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HTTP Throttling Using Lyft Global Ratelimiting

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HTTP Throttling Using Lyft Global Ratelimiting

The aim for this blog is help you get started with the rate-limiting service and configure various combinations of rate-limiting scenarios.

· DevOps Zone ·
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Sometime ago, for a project of mine, I was looking for a good rate-limiting service. For the scope of that project, the service would run along a front proxy and would rate-limit requests to third-party applications.

Nginx Plus and Kong certainly have rate-limiting features but are not OSS; while I am a bigger fan of OSS. Using Istio service mesh would have been a overkill. Therefore, I decided to use Envoy Proxy + Lyft Ratelimiting.

The aim for this blog is help you get started with the rate-limiting service and configure various combinations of rate-limiting scenarios.

Let’s dive in…

Understanding Lyft Ratelimiter

Ratelimit configuration consists of

  1. Domain: A domain is a container for a set of rate limits. All domains known to the Ratelimit service must be globally unique. They serve as a way for different teams/projects to have rate limit configurations that don’t conflict.
  2. Descriptor: A descriptor is a list of key/value pairs owned by a domain that the Ratelimit service uses to select the correct rate limit. Descriptors are case-sensitive. Examples of descriptors are:
    • (“database”, “users”)
    • (“message_type”, “marketing”),(“to_number”,”2061234567")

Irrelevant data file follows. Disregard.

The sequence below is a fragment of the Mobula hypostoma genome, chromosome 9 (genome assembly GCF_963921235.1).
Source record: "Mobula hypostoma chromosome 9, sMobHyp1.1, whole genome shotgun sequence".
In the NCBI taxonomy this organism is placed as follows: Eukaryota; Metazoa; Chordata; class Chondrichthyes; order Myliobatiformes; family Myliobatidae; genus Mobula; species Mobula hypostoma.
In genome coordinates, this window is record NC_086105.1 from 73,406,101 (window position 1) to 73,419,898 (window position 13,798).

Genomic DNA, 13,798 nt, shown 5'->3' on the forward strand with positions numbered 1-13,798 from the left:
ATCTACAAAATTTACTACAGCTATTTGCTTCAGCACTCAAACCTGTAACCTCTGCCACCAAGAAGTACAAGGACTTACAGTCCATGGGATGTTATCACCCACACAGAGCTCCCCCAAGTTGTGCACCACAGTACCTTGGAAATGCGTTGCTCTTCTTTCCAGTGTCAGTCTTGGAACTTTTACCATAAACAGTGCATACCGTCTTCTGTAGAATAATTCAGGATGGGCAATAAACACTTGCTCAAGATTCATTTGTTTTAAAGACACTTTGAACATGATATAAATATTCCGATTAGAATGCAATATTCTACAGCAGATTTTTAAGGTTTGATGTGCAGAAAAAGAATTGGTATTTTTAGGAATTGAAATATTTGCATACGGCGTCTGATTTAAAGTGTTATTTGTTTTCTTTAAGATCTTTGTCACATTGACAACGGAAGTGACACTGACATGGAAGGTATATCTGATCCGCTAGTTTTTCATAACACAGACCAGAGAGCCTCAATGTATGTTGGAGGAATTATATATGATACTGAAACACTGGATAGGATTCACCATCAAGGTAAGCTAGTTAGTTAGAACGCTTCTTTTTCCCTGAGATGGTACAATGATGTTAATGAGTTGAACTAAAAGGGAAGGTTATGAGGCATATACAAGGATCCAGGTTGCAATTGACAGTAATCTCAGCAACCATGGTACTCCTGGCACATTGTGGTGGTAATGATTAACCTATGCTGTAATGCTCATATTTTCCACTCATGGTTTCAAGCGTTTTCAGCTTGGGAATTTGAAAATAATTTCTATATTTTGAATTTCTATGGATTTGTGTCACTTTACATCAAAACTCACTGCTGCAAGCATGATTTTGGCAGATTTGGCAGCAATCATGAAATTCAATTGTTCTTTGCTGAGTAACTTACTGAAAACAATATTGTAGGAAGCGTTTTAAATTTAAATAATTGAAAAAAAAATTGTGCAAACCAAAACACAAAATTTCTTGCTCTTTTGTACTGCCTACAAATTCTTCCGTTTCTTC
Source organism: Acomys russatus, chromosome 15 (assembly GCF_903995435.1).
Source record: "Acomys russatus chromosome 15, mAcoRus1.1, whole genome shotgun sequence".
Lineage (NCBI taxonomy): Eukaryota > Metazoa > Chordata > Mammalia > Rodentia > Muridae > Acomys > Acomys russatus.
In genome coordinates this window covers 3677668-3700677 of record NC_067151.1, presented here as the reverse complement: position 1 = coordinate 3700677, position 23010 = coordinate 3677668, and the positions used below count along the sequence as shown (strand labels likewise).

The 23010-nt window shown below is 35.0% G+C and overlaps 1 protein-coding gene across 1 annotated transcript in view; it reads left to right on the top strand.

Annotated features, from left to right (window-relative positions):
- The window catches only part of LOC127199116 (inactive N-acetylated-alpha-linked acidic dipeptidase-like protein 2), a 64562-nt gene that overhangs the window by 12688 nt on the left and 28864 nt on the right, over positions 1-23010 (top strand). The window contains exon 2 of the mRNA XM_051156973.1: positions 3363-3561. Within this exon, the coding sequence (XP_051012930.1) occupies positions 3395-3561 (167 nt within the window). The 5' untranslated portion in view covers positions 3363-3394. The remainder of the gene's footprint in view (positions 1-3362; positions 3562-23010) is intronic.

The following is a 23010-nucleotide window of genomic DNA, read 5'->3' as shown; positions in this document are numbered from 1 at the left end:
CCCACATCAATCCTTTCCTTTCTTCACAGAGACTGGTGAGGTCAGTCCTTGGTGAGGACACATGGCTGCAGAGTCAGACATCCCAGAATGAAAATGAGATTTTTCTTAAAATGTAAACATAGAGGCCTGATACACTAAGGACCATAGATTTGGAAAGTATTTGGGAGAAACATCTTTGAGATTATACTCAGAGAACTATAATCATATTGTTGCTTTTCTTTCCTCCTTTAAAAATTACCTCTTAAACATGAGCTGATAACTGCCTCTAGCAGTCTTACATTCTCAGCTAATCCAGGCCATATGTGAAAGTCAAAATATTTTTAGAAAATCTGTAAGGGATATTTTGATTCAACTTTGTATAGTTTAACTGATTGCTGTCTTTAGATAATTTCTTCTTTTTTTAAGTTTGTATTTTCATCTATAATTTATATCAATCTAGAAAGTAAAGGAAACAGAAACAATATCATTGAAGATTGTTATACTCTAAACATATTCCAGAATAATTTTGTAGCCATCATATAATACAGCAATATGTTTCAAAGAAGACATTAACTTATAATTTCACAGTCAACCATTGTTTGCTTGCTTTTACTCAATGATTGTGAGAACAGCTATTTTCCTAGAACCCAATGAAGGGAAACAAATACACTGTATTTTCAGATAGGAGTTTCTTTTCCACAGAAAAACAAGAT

• (“to_cluster”, “service_a”)
    • (“to_cluster”, “service_a”),(“from_cluster”, “service_b”)

Descriptors can also be nested to achieve more complex rate-limiting scenarios.

We will be performing rate limiting based on various HTTP headers. Let’s have a look at the configuration file.

Shell


In the configuration above, it can be clearly seen

  1. There are various different keys with different ratelimit values.
  2. We can use them globally for the entire vhost in envoy or even locally for a particular path.
  3. We can also have nested values of descriptors.

Envoy Front Proxy

Let’s see how we can use them in the envoy config now. Have a look at the configuration below:

Shell


Here's is how it works:

  1. We have defined a single vhost named nginx which matches all domains.
  2. There is global rate-limit defined for this vhost. The descriptor value is global.
  3. Next, we have 2 clusters under this vhost. Namely, nginx1 and nginx2. Routes for path /nginx1 are routed to nginx1 cluster and similarly for nginx2.
  4. For nginx1, there is generic rate limit defined by descriptor value local and then we have rate-limits for different values of standard HTTP headers such as method, path etc., and some custom HTTP headers such as X-CustomHeader.
  5. We have similar rate-limiting set for nginx2 cluster.
  6. These 2 nginx clusters defined here actually refer to 2 different nginx containers running as part of docker-compose stack.

The overall architecture can be visualized as:

Simulation Architecture

Simulation Architecture

All configuration files for this set-up can be found here. Since they are running on the same network as the ratelimiter and envoy proxy, they can be accessed easily using the container name.

In order to run the set-up just clone the repo and do

Shell


Once the stack is up, you will have

  1. 2 nginx containers running on port 9090 and 9091 of localhost.
  2. Envoy proxy to intercept and relay requests to nginx servers. Envoy admin console can be reached at localhost:9901.
  3. Envoy will be listening as localhost:10000.
  4. Ratelimiting service container with configured rate limits which will be used to envoy.
  5. Redis container which is used by the Ratelimiting service.